Around 90% of trade worldwide is carried by ships across the oceans. Shipping is a crucial part of the economy of the modern world we live in. The Falklands are no exception and most goods are transported by ships. So you know that there are ships visiting the Islands to deliver food, materials, petrol, kero, tourists etc and to export Falklands’ products to the world. But, with the remoteness of the Islands, shipping traffic passing by should be minimal, right? Obviously it is not the English Channel here! Yet, with an estimated 50,000 large ships going around the globe at any given time (with this number increasing at great rates), what do we know about what’s going on around the Falklands, if ships pass by, how many, what kind and where?
Shipping data are of upmost importance for Marine Spatial Planning (MSP) because ship traffic is a major source of safety risks from collision or grounding and also of environmental risks (oil spills). In the previous Penguin News, the MSP team introduced what MSP is and the type of information we are collecting to provide scientific tools and advice to manage the marine environment in the long-term. Surprisingly, prior to the start of the MSP project, there was no long term recording of data on shipping activities. Sure has been running a system to monitor shipping traffic since 2013, but solely to display real-time ship locations online for ship-spotters; the data were deleted. This system is called AIS (or Automated Identification System). Ships are equipped with it and transmit information via radio signals picked up by land stations. Sure has 3 such stations across the Falklands. The information given includes the ship identity, the time and its GPS location. Working with Mark Street at Sure, the data has now been extracted and saved at SAERI every 3 months. The MSP project now has one year of hourly shipping locations to analyse. And what a mine of information that is!
Ship locations are used to map their paths across Falklands’ waters. Over 1,100 different ships and boats entered these waters and a significant shipping route west of the Islands was uncovered. Most ships were on route to somewhere else and included oil tankers, container ships, bulk carriers, reefers and cruise ships, but no wine tankers (such a thing does exist!) to the despair of some SAERI colleagues. The largest ship that travelled through the Falklands’ waters in the last year was the crude oil tanker APOLYTARES, 335m long (more than 3 times the length of a rugby field), that passed 50km east off Beauchêne Island; another of similar size passed within 30km of the Jason Islands. In total, 75 different oil tankers were recorded but only 4 actually delivered to the Falklands or refuelled the Falklands’ fishing boats.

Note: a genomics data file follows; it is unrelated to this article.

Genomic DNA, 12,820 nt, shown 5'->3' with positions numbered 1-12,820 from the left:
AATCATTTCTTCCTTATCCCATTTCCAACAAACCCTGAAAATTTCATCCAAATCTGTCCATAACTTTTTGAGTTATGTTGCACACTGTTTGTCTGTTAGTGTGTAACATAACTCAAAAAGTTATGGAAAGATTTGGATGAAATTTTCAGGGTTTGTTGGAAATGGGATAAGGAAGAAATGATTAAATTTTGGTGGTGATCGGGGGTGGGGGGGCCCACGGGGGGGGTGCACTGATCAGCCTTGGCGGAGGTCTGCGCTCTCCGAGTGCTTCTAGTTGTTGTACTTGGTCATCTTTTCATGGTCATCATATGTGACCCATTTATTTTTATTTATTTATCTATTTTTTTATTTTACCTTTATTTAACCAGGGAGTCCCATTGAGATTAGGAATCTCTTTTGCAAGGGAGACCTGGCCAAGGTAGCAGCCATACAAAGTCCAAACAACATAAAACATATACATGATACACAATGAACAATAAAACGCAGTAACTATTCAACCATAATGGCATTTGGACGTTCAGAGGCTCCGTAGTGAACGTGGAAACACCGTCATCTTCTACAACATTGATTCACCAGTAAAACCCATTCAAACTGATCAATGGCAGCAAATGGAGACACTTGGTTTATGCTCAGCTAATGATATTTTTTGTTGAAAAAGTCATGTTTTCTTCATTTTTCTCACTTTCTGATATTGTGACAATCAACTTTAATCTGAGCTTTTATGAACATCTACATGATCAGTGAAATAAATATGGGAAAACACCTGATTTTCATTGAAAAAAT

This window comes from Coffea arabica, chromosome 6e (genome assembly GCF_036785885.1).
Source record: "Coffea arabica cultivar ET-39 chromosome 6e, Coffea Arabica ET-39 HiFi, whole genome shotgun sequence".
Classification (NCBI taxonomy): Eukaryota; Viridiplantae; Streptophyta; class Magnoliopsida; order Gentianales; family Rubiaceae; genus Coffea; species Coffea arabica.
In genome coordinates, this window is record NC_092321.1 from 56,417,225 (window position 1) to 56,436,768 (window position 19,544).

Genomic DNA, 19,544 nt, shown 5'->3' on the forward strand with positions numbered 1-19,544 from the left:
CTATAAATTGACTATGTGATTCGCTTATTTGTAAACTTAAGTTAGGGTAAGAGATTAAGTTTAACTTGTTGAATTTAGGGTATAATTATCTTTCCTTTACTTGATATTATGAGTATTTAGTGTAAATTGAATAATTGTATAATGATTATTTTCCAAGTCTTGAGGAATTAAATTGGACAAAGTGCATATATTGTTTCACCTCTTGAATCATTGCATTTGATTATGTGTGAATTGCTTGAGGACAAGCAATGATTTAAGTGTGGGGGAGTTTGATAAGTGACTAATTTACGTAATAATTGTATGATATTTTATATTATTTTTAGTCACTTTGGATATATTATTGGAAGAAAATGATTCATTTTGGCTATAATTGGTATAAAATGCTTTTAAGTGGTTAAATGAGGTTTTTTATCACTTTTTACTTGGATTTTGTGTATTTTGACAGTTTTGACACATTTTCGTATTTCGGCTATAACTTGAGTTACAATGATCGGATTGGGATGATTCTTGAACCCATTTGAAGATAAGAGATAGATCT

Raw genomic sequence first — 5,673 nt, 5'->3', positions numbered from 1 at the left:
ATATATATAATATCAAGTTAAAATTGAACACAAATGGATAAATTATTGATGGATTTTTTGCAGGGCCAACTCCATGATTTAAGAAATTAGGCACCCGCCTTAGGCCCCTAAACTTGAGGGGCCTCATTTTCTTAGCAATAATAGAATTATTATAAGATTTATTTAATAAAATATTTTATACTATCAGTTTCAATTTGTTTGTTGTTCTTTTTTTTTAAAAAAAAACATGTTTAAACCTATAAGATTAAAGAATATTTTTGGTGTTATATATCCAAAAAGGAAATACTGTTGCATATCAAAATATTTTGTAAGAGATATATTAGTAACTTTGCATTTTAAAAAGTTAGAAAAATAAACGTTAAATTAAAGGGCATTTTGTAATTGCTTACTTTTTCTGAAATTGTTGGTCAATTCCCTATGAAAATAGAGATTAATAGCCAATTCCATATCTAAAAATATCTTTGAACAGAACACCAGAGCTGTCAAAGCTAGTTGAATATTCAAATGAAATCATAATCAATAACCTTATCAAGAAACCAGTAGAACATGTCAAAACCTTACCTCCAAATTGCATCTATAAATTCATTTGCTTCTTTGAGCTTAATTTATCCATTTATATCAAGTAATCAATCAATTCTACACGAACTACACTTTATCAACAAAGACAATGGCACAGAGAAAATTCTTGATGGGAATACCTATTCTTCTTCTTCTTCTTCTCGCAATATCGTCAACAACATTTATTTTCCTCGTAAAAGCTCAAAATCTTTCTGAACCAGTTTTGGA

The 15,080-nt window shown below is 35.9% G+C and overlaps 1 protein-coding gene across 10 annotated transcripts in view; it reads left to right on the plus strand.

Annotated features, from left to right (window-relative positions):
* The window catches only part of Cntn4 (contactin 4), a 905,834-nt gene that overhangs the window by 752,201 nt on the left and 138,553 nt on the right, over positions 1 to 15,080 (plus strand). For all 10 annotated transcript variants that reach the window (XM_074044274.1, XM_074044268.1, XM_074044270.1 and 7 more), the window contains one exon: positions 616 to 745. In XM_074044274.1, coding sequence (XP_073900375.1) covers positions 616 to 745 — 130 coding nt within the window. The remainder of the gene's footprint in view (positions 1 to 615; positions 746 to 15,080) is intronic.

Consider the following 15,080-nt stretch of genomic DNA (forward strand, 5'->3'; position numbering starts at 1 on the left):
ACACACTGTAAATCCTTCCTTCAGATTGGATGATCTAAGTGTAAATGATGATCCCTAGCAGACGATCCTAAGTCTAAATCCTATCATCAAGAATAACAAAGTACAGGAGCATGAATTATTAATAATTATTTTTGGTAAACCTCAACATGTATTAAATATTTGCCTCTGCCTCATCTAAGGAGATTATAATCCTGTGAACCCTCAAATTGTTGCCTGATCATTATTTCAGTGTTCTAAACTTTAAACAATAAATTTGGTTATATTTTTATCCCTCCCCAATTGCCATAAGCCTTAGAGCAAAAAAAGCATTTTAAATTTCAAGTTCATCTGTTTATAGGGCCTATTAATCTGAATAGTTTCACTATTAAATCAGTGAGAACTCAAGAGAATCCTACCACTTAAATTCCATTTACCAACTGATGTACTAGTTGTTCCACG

On the left are all paths of oil tankers that were recorded in Falklands’ waters (area bordered in yellow) between May 2014 and May 2015. The paths around Stanley, Berkeley Sound and in the North are tankers for local delivery and re-fuelling of fishing boats at sea, and supplying the oil rig that was then north of East Falkland.
Over that year, 220 different cargo ships, including reefers working with the fishing boats at sea, were also recorded. The largest cargo ships that travelled were bulk carriers of 300m in length and travelled as close as 10km from the Jason Islands and 8km from Beauchêne. The SCOUT, a 93m cargo ship that delivers goods to the Islands from South America was recorded several times, travelling within 2km of the Jason Islands. Boats also regularly sail within 1 to 2 km from Volunteer Point.
On the left, paths of all cargo ships that were recorded in Falklands’ waters (area bordered in yellow) between 2014 and May 2015. These include reefers but not the oil rig supply boats or the Concordia Bay (local delivery ship).
The shipping data and analyses now provide some scientific tools to identify areas of potential need for monitoring or management. The area of the Jason Islands is particularly sensitive because there is a significant amount of traffic in the western shipping route. Ships may take short cuts through or close to the islands. Further analyses will be conducted and these shipping data can be combined with data on other activities or areas of value to provide FIG with an overview of potential issues, and help make strategic, informed decisions owing that activities will increase in the marine environment in the future. This is the type of benefits Marine Spatial Planning can provide.
For more information, questions or interest in being involved in MSP in the Falkland Islands, Dr Augé can be contacted at SAERI by phone 27374 or emailAAuge@env.institute.ac.fk.
Written by Dr Amélie Augé, spatial ecologist at SAERI, leading researcher and manager of the 2-year Darwin Plus-funded project ‘Marine Spatial Planning for the Falkland Islands’. This article was published in the Penguin News on 30 October 2015, ending an MSP series of 4 articles.